CAFO Water Sampling

How To...

Conduct Water Sampling Near a CAFO

A volunteer reaches down from atop a culvert to take a water sample from a stream.

If you see or suspect a CAFO pollution discharge, you need to conduct tests of the water.

Water sampling is very rewarding. By taking samples you are collecting evidence that there is a problem. You are guarding the water for future generations.

A. Why You Should Sample Water
B. What to Sample For, How to Sample
C. MDEQ-Approved Labs

A. Why You Should Sample Water

Environmental protection agencies don't typically rely on citizen water or air test results for enforcement purposes. So, why should an average citizen conduct water sampling near a CAFO?

Water testing by citizens is valuable because it documents potential pollution problems. CAFO designs allow manure, silage leachate, milkhouse wastes or other pollutants to enter surface waters of the state at one time or another. Most CAFOs have production areas, lagoons, barns, silage bunkers or other facilities too close to surface waters. Inlets are built too close to field tiles and other conveyances to state surface waters.

Through good water-sampling technique, thorough documentation and quality-controlled accurate results, you build credibility, which in turn helps convince agency staff that you are an ally in their enforcement of water quality standards.

When water sampling, always remember:

Follow the proper protocol
If you live in Michigan, refer to the collection of evidence protocol by the Michigan Department of Environmental Quality. If you live elsewhere, find comparable criteria for collecting evidence in your state. The main points are to use clean sterile collection bottles and getting the sample from the middle of the water column if that's possible. DEQ wants three samples in one bottle, from left bank, right bank, and mid-stream, if possible.

Don't be fooled
Even an obvious discharge of manure at a CAFO does not necessarily mean a water quality violation has occurred. In Michigan, for example, a violation hasn't occurred unless a discharge causes or contributes to a violation of Michigan's Water Quality Standards in waters of the state.

The goal of your water sampling is to convince state agencies to conduct complete inspections by authorized state officials. Official inspections can lead to mandates to install containment structures, to remove inlets, drainage tiles, and any other conveyances from around production areas, and to reroute surface and subsurface drains away from water. Water sampling is a crucial first step toward reducing the number of illegal discharges from production areas.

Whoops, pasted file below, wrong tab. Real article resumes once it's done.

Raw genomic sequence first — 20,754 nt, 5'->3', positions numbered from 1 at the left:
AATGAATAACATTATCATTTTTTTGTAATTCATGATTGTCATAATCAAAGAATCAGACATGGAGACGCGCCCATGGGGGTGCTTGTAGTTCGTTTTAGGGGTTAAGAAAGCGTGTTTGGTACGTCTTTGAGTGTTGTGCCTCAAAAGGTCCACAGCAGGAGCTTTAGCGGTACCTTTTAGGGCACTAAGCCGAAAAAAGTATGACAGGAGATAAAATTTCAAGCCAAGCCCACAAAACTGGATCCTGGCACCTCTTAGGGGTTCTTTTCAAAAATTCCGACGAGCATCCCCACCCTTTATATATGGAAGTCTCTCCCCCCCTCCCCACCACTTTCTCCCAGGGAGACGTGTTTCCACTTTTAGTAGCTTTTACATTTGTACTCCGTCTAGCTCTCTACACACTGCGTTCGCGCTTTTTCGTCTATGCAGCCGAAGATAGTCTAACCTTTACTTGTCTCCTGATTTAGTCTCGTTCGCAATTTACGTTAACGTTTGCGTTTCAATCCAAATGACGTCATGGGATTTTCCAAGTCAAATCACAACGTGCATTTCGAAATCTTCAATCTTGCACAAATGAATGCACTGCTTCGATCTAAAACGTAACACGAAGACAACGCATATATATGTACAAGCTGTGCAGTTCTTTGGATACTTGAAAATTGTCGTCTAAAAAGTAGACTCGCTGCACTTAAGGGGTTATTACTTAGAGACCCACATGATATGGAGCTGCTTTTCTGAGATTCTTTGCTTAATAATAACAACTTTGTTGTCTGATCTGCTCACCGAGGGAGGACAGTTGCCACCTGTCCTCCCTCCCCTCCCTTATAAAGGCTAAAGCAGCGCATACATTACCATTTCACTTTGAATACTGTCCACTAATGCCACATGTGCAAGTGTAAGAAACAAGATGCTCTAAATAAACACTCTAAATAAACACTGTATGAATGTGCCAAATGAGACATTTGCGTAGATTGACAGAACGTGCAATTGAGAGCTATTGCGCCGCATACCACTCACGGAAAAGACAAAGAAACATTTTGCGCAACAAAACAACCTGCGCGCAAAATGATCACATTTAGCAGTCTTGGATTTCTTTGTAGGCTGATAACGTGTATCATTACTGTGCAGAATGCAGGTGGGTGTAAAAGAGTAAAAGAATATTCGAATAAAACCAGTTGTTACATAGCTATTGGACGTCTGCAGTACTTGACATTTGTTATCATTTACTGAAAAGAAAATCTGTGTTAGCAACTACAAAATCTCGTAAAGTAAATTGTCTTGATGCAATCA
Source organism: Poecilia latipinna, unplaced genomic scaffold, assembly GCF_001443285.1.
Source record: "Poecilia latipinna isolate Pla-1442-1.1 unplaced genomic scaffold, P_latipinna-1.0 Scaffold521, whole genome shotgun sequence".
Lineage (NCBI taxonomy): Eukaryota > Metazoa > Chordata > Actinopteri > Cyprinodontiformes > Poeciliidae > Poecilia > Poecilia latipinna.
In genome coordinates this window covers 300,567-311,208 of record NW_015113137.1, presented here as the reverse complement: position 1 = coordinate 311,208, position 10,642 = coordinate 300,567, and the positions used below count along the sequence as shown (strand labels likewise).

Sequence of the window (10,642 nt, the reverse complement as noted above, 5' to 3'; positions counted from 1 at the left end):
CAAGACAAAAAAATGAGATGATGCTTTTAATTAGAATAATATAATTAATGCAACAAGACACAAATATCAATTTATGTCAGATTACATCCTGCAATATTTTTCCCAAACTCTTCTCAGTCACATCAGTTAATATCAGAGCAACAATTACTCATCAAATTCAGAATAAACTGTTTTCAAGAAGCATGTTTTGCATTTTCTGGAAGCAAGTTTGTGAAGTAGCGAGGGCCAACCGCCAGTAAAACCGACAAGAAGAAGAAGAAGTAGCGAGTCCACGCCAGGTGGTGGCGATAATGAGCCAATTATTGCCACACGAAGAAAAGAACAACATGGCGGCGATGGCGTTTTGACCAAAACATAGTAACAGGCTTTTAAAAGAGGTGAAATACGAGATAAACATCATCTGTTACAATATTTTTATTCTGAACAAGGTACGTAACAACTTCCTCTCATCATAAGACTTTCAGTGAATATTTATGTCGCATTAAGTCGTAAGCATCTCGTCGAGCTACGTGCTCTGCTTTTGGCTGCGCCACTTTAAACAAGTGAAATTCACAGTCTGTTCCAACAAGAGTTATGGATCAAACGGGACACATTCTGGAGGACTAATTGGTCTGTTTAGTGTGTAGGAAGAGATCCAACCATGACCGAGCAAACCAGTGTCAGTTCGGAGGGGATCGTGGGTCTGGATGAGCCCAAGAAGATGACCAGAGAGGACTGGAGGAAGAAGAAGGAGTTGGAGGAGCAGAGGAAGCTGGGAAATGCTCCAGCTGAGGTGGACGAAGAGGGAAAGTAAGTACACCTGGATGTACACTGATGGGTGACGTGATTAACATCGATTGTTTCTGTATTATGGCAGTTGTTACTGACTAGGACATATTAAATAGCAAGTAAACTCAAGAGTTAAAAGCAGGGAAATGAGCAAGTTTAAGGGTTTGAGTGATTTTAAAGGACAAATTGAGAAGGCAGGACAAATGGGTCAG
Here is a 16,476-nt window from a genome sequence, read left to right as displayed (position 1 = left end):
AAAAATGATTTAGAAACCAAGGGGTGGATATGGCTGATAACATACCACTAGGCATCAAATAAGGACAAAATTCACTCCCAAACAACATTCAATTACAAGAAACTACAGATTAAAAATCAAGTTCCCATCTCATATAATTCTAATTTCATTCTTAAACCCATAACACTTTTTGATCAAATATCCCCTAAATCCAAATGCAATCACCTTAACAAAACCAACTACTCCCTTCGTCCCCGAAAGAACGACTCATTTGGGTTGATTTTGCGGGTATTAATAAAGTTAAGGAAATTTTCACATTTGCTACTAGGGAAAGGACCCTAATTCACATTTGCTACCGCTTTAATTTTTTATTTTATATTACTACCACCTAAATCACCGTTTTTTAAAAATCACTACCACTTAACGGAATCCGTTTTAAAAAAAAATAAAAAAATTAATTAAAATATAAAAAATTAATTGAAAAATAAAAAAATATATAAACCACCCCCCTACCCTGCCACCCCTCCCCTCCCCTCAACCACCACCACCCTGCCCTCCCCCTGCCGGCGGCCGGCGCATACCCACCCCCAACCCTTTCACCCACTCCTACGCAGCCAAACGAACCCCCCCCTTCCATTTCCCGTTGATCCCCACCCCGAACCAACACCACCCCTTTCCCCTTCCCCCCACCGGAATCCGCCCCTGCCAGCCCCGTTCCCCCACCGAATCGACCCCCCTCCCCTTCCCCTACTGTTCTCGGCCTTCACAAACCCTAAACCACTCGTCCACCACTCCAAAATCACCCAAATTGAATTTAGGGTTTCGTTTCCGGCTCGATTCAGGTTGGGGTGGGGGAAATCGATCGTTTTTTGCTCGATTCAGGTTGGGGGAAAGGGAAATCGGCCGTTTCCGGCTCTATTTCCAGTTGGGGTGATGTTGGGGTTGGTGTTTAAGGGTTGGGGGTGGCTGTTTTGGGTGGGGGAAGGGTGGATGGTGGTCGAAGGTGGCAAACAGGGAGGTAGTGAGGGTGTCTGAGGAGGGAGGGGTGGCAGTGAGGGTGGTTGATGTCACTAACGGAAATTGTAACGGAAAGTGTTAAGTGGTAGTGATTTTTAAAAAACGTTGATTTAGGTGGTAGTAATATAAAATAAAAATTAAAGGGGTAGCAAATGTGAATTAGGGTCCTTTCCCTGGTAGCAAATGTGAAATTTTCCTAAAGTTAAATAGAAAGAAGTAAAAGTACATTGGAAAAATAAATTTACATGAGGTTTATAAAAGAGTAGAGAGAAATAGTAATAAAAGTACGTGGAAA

B. What to Sample For, How to Sample

Some of your water samples will go to the lab for testing, while other samples will be tested on-site with a handheld meter. 

A DO test is done on-site. Conduct this test both upstream (if possible) and at the site of concern. Write down the reading on the DO meter as well as photograph the meter reading, holding it so that the source of the water you just tested is visible in the background. This will document both the reading, and the location of your test.

E. coli must be tested off-site, meaning that you'll bring properly collected water samples to the lab.  You may choose to have the nutrients tested off-site, or you may use test strips for orthophosphate, nitrates/nitrites, and ammonia.

All water samples must be collected in sterile bottles, following strict collection protocol. These samples should be delivered to an MDEQ certified lab within four hours (see below). While en route, store your samples in a cooler, on ice, observing the limited holding time.

C. MDEQ-Approved Microbiology Labs

Read the statement on the Michigan Department of Environmental Quality's drinking water webpage. Through the MDEQ drinking water website, you'll find:

  • information on fees (if you use the MDEQ's labs)
  • a directory of microbiology labs and/or drinking water labs around the state
  • information on interpreting test results

MDEQ will process samples from surface waters, as well as drinking water.

  • There may be more than one lab in your area, so call to compare fees, procedures, and hours of operation.
  • Labs may supply you with sterile sample bottles. Often when you drop off samples to process, they'll supply you with new, sterile bottles.
  • Call ahead. Many labs are city or township drinking water labs. These open early in the morning and may not be open late in the afternoon. It's important to call ahead. Let the lab know you will be bringing them samples that day. Ask them how late they'll be able to accept your samples.
  • Do not show up with samples only minutes before closing. This is especially true if asking them to process samples for E. coli bacteria, which has a total "holding time" of six hours, part of which the lab needs in order to process the sample.

Next, organize community members to Stop a CAFO